Bells, gongs, and other dhamma instruments offer valuable insights into the role of sound in Buddhist practice. Participation in musical events in the Theravada Buddhist world is deemed inappropriate for devote laity and for those who have taken monastic vows. The seventh Buddhist precept implores monks “to abstain from dancing, singing, and music,” yet Buddhist monasteries and pagodas are sonically vibrant places that contain a wide variety of layered bells, gongs, chants, and prayers sculpting the sonic environment. This study examines the soundscape of Burmese Buddhist social space and argues that these sounds are essential to understanding the lived practice of Buddhism. After an examination of the construction of gongs, bells, and a variety of dhamma (dharma) instruments in a blacksmith community of southern Mandalay, we follow these instruments to the pagoda and the monastery. Here these instruments are used to mark the acquisition and the distribution of kammic (karmic) merit. Additionally, the sounds that they make are invitations to cultivate particular states of mind, or what the Buddha referred to as the Brahma Viharas, the divine dwelling places of consciousness.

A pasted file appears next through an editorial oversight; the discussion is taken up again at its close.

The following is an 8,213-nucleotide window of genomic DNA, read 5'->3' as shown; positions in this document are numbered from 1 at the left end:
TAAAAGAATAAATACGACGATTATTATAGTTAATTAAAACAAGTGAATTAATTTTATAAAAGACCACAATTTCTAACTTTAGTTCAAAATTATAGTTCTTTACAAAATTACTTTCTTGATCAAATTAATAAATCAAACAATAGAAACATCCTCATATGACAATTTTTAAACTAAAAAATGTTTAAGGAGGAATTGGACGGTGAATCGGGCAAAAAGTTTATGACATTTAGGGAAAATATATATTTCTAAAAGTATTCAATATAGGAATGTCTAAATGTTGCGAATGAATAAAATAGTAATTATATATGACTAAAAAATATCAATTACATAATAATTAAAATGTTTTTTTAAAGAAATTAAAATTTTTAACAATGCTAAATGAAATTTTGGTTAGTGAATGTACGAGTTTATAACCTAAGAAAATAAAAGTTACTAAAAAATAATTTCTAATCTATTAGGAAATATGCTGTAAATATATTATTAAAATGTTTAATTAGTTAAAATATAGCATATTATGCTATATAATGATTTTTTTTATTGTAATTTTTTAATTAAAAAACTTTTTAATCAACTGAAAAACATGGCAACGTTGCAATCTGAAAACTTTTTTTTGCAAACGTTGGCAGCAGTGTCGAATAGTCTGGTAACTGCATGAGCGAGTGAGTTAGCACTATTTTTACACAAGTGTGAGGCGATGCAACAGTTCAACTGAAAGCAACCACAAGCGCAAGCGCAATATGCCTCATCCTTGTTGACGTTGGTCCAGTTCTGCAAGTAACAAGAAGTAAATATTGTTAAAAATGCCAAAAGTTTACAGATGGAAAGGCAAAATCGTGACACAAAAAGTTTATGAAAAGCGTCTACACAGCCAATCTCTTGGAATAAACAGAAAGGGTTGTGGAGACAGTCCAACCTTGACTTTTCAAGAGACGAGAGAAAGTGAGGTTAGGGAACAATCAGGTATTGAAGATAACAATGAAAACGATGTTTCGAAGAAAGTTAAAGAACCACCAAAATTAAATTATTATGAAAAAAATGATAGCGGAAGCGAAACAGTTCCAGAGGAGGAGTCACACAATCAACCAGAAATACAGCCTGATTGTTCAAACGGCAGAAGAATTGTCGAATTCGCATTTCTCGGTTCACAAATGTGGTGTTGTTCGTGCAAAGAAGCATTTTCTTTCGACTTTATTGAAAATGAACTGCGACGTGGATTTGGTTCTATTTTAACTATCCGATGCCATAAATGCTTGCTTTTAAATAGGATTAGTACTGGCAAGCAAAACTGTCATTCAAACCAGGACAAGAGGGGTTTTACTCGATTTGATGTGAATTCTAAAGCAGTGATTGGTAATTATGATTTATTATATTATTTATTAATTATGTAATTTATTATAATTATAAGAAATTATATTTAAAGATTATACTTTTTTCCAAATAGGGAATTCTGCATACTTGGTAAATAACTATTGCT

Author Biography

Gavin Douglas holds BMUS and BA degrees from Queen's University, an MM from the University of Texas, and a PhD from the University of Washington. He is currently on the faculty at UNC Greensboro. His writings can be found in Ethnomusicology, The World of Music,Anthropology Today, and a variety of other places. He is the author of Music in Mainland Southeast Asia (Oxford), a text that explores diversity, political trauma and globalization across Myanmar, Thailand, Cambodia and Vietnam. Douglas' research in Myanmar focuses on the state patronage of traditional music, ethnic minority traditions, and the soundscapes of Theravada Buddhism.

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